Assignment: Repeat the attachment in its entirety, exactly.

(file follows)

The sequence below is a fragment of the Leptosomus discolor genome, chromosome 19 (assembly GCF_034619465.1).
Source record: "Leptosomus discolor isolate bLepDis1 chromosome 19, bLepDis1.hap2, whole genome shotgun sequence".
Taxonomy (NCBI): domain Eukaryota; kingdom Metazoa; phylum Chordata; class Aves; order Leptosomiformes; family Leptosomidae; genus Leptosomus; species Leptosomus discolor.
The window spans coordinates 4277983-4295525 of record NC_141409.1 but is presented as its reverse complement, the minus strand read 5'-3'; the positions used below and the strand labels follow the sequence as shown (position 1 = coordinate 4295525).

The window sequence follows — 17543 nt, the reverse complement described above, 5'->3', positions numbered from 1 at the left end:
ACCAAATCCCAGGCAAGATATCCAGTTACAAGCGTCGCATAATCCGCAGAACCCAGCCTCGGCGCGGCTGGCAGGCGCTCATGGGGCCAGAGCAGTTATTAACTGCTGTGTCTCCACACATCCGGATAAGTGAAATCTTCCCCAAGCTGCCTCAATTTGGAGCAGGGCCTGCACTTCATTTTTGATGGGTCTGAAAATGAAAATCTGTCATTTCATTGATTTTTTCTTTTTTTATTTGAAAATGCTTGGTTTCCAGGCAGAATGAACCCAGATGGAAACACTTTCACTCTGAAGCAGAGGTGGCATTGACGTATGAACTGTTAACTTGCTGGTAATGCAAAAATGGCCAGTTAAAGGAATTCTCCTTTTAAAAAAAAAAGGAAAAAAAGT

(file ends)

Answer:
The sequence below is a fragment of the Leptosomus discolor genome, chromosome 19 (assembly GCF_034619465.1).
Source record: "Leptosomus discolor isolate bLepDis1 chromosome 19, bLepDis1.hap2, whole genome shotgun sequence".
Taxonomy (NCBI): domain Eukaryota; kingdom Metazoa; phylum Chordata; class Aves; order Leptosomiformes; family Leptosomidae; genus Leptosomus; species Leptosomus discolor.
The window spans coordinates 4277983-4295525 of record NC_141409.1 but is presented as its reverse complement, the minus strand read 5'-3'; the positions used below and the strand labels follow the sequence as shown (position 1 = coordinate 4295525).

The window sequence follows — 17543 nt, the reverse complement described above, 5'->3', positions numbered from 1 at the left end:
ACCAAATCCCAGGCAAGATATCCAGTTACAAGCGTCGCATAATCCGCAGAACCCAGCCTCGGCGCGGCTGGCAGGCGCTCATGGGGCCAGAGCAGTTATTAACTGCTGTGTCTCCACACATCCGGATAAGTGAAATCTTCCCCAAGCTGCCTCAATTTGGAGCAGGGCCTGCACTTCATTTTTGATGGGTCTGAAAATGAAAATCTGTCATTTCATTGATTTTTTCTTTTTTTATTTGAAAATGCTTGGTTTCCAGGCAGAATGAACCCAGATGGAAACACTTTCACTCTGAAGCAGAGGTGGCATTGACGTATGAACTGTTAACTTGCTGGTAATGCAAAAATGGCCAGTTAAAGGAATTCTCCTTTTAAAAAAAAAAGGAAAAAAAGT